Classical literature regarding the lamprey sympathetic nervous system is scarce and contradictory. Lampreys possess several neurotransmitters including acetylcholine and noradrenaline in the central nervous system. In addition, sequenced fragments from lamprey DNA reveal the presence of two adrenergic receptors [24] that, in gnathostomes, are the most abundant in the sympathetic nervous system. While this suggests the presence of sympathetic activity in cyclostomes, ganglionic structures are absent in the trunk and tail of the lamprey. Only a sympathetic ganglion formed by small intensely fluorescent cells (SIF cells) has been described adjacent to the adult heart [25], [26]. It is possible that such a ganglion would be innervated by the vagus nerve, which is cardio-inhibitory in all vertebrates, with the exception of the cyclostomes [27]. Additionally, it has been suggested that cardiovascular function is controlled by chromaffin cells, located on the wall of blood vessels, kidney and urogenital ducts [28].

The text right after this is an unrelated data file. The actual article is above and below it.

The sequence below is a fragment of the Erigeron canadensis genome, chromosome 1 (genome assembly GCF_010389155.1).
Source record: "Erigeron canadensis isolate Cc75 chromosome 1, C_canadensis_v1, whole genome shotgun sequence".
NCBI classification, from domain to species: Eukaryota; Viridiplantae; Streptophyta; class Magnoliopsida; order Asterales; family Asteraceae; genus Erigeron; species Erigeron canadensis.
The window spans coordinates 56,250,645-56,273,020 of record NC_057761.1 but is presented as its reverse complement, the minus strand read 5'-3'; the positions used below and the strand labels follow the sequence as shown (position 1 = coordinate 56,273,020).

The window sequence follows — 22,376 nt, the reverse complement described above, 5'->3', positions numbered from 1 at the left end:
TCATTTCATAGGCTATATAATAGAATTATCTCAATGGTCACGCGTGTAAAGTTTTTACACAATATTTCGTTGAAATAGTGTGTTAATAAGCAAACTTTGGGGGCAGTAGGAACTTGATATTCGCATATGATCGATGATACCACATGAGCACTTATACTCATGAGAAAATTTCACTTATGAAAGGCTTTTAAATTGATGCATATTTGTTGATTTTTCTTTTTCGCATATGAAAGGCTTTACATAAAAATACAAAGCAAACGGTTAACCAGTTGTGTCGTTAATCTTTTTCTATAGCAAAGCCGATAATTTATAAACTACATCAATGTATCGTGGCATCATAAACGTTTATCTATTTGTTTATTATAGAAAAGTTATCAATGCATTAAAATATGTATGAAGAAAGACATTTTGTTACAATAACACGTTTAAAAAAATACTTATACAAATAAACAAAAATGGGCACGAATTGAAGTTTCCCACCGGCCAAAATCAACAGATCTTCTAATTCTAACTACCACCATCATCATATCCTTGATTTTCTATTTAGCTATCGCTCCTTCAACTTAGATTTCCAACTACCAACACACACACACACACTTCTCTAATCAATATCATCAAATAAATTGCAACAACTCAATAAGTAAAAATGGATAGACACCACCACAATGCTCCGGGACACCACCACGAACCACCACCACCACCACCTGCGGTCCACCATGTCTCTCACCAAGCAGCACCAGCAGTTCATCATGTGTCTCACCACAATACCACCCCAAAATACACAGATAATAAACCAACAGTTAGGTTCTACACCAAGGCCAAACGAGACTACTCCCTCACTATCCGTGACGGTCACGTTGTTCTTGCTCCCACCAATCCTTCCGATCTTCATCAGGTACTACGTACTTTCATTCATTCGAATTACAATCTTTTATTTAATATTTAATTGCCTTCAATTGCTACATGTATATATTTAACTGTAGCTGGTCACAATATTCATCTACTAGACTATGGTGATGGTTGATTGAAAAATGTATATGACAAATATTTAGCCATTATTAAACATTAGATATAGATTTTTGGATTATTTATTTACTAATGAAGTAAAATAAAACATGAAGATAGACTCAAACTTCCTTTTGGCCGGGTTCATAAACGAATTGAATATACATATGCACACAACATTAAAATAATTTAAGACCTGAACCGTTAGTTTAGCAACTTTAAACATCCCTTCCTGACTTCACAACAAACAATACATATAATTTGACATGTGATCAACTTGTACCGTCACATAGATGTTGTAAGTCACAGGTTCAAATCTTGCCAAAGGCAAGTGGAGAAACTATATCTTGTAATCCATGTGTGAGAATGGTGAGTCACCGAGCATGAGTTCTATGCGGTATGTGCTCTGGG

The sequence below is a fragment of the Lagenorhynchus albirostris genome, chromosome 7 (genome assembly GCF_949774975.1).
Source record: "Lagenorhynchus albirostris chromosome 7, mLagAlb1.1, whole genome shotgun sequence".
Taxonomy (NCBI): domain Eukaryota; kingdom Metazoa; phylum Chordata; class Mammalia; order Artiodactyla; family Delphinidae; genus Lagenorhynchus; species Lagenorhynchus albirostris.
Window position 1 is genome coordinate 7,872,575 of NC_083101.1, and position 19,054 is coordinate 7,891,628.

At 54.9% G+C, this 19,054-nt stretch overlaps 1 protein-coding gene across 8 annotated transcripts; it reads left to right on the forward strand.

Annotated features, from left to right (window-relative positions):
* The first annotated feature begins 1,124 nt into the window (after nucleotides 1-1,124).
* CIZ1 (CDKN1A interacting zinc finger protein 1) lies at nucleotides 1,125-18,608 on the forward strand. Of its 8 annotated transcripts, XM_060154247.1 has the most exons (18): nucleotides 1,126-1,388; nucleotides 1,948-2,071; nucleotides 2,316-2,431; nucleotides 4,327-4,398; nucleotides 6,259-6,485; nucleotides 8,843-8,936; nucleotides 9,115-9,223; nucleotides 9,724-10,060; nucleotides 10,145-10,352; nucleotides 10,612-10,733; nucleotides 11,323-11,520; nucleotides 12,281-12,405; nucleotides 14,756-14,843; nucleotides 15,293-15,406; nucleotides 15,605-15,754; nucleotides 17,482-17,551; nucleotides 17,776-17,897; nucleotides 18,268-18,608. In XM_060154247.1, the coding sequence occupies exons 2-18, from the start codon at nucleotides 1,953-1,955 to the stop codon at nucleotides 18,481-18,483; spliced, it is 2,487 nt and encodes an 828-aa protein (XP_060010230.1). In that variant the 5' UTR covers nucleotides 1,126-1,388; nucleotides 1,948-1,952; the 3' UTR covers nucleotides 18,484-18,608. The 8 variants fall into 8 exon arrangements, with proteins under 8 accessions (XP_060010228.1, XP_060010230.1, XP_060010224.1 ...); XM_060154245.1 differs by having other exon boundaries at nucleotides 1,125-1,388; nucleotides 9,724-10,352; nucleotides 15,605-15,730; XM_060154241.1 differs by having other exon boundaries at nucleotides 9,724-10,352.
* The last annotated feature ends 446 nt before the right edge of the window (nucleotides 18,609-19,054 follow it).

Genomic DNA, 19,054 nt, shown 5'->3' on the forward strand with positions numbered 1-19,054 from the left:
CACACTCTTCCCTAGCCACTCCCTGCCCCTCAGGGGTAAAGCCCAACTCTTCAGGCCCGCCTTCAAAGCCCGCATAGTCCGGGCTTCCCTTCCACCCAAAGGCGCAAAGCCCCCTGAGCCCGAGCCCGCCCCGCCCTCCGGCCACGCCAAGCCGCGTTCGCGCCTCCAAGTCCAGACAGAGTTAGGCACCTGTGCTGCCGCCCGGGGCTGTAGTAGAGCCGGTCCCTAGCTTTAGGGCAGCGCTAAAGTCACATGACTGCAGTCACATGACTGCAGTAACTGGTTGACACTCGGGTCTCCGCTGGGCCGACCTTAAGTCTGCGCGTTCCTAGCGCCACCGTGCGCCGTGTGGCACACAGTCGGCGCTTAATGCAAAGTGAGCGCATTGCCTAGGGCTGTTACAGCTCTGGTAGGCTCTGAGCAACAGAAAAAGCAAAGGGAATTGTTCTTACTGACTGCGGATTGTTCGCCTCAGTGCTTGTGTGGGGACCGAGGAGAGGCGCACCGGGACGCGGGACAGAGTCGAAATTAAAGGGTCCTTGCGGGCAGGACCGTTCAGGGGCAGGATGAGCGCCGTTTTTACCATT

SIF cells and chromaffin cells are closely related, and SIF cells are considered to be the intermediate in morphology between chromaffin cells and sympathetic neurons [28]. One intriguing possibility is that there may have been a shift from chromaffin and SIF cells to sympathetic neurons during gnathostome evolution, such that chromaffin and SIF cells represent the evolutionary precursor to sympathetic neurons. These three cell types are closely related lineage-wise, sharing a sympathoadrenal progenitor which co-expresses markers characteristic of both chromaffin cells and sympathetic neurons [28], [29].